Home' Ships and Shipping : February 2011 Contents Nazery Khalid, Senior Fellow at the Maritime Institute of Malaysia
shares his outlook on the shipping industry in 2011
The year of shipping laboriously
2010 proved to be a year that provided a little bit of respite to the
shipping industry. Battered by the devastating impact of the
global financial crisis and credit crunch triggered by the crisis on
Wall Street in 2008, players in the industry enjoyed some
breathing space when the global economy rebounded.
Given that most of the world’s trade is carried by seaborne
transport, the spillover effect from the economic recovery enjoyed
by the shipping industry last year should not come as a surprise.
However, the modicum of recovery in global trade and economy
was at best mediocre and may be further halted by several factors
which will have an impact on global trade and hence the shipping
industry. The economic woes of the US, the projection of slower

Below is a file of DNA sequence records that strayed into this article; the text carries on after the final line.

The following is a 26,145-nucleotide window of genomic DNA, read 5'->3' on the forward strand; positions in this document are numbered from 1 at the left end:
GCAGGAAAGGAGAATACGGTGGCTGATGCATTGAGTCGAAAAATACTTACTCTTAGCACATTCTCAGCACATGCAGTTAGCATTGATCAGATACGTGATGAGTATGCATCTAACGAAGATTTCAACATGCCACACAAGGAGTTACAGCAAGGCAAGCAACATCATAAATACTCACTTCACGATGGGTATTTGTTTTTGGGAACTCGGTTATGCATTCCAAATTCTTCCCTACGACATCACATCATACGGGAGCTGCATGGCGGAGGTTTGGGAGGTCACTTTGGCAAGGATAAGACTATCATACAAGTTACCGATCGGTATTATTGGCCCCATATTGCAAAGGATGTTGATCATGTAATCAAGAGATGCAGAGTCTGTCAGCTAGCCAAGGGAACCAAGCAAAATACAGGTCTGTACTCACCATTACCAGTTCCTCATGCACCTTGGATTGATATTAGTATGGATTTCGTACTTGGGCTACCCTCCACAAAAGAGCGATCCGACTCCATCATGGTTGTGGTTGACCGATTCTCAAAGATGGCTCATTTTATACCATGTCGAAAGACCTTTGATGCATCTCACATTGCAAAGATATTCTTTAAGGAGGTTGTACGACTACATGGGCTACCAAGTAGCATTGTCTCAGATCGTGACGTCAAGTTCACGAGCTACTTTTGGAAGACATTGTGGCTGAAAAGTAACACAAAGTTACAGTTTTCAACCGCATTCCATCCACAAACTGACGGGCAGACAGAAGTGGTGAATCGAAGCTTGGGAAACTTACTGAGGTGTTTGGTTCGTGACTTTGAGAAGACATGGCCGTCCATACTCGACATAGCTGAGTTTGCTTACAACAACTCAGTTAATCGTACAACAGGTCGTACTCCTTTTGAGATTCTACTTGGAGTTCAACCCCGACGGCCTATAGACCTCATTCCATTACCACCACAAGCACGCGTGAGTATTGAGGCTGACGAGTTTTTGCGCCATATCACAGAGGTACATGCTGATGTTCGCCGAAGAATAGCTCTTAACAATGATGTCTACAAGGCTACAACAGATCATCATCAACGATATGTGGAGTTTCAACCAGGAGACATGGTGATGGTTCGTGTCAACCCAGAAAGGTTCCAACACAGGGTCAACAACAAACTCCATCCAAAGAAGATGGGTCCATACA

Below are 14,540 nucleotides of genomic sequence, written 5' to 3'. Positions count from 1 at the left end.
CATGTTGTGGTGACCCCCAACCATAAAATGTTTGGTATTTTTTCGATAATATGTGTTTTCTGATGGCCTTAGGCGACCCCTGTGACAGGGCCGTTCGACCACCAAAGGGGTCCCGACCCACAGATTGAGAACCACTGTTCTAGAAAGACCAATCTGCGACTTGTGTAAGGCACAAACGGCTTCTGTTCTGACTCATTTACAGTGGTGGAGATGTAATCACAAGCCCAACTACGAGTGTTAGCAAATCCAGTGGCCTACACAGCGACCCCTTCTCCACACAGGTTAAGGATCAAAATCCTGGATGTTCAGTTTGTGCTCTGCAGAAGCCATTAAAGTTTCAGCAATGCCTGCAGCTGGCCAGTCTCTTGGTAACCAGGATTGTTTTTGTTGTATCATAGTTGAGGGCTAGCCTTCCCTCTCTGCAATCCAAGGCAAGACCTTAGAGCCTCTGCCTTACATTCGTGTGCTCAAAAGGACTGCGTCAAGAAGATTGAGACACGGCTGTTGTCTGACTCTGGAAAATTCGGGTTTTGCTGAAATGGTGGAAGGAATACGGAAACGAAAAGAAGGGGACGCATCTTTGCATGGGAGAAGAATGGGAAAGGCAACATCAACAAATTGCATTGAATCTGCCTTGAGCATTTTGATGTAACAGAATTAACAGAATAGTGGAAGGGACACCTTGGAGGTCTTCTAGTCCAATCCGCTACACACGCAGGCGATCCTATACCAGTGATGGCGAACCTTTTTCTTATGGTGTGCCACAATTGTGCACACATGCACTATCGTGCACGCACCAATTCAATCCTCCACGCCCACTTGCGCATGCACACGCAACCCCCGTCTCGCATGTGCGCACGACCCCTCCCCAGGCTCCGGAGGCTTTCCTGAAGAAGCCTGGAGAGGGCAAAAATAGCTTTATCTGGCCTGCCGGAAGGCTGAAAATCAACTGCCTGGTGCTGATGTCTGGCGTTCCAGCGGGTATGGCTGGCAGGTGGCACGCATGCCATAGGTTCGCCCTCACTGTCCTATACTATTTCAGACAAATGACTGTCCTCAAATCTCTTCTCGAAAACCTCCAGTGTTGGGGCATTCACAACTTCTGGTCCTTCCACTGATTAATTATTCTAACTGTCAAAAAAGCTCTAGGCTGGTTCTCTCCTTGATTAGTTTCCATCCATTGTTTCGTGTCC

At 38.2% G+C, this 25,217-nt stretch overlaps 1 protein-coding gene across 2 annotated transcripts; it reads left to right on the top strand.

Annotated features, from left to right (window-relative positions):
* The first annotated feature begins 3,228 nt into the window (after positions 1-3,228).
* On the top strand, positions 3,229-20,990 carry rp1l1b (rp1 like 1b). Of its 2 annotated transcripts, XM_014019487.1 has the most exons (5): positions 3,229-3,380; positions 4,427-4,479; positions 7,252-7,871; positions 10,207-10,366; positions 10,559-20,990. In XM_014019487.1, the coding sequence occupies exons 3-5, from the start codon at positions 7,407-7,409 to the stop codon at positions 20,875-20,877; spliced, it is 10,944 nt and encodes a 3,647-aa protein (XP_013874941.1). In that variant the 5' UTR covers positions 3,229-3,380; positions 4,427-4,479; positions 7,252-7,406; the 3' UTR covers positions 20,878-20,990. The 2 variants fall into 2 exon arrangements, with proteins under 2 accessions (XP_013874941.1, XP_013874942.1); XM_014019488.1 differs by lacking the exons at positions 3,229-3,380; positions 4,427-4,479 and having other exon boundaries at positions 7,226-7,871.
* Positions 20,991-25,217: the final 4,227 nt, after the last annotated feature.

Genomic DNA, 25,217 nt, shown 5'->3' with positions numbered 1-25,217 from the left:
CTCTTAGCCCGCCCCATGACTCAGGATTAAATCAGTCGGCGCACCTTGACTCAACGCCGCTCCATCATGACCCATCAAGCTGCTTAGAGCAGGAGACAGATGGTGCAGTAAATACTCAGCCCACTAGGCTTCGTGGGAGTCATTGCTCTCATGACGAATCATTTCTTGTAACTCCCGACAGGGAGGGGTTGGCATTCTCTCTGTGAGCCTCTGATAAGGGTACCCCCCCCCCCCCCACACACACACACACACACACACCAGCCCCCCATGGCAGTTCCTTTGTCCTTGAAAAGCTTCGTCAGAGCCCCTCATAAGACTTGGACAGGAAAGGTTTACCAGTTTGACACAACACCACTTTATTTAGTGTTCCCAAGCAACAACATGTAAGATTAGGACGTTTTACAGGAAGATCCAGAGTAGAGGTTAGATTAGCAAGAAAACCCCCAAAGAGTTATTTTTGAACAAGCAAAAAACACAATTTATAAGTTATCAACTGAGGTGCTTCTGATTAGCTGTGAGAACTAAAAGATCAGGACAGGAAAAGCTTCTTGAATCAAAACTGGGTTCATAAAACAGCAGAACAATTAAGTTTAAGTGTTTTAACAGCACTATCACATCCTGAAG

growth in China, the Eurozone crisis and overall uncertainty over
the prospect of recovery of the world economy may dampen
recovery in the shipping industry.
Shipping is essentially a service which is demand-derived. Given
that the demand for shipping tonnage and seaborne transportation
depends on the demand for the very products and commodities
they carry, the shipping industry is subject to the influence of
factors determining the demand for the world’s goods. As such,
the attention of the industry players will be on the economic
policies and developments of countries that will exert influence on
global economic and trade performance.
The spectre of huge new tonnage coming into the market in
trades such as container and dry bulk will also test the resolve of
players in these trades. The legacy of ‘binge ordering’ of
newbuildings of the pre-global recession and credit crunch period
will continue to dog the industry.
Despite the spate of cancellations of orders by many owners
when the economic downturn hit, there is still a considerable
amount of new shipping capacity coming on stream in 2011. This
will come at a time when world trade and economic recovery is
still tentative at best. At the rate things are going, it will take some
time for the demand for cargoes in key trades to match the huge
supply of vessels available to carry them.
On the economic radar
The quantitative easing (QE) measures of major economies will